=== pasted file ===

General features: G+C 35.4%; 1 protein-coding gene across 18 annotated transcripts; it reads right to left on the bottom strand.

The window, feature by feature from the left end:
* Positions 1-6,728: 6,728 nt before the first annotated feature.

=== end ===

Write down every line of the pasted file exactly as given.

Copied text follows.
General features: G+C 35.4%; 1 protein-coding gene across 18 annotated transcripts; it reads right to left on the bottom strand.

The window, feature by feature from the left end:
* Positions 1-6,728: 6,728 nt before the first annotated feature.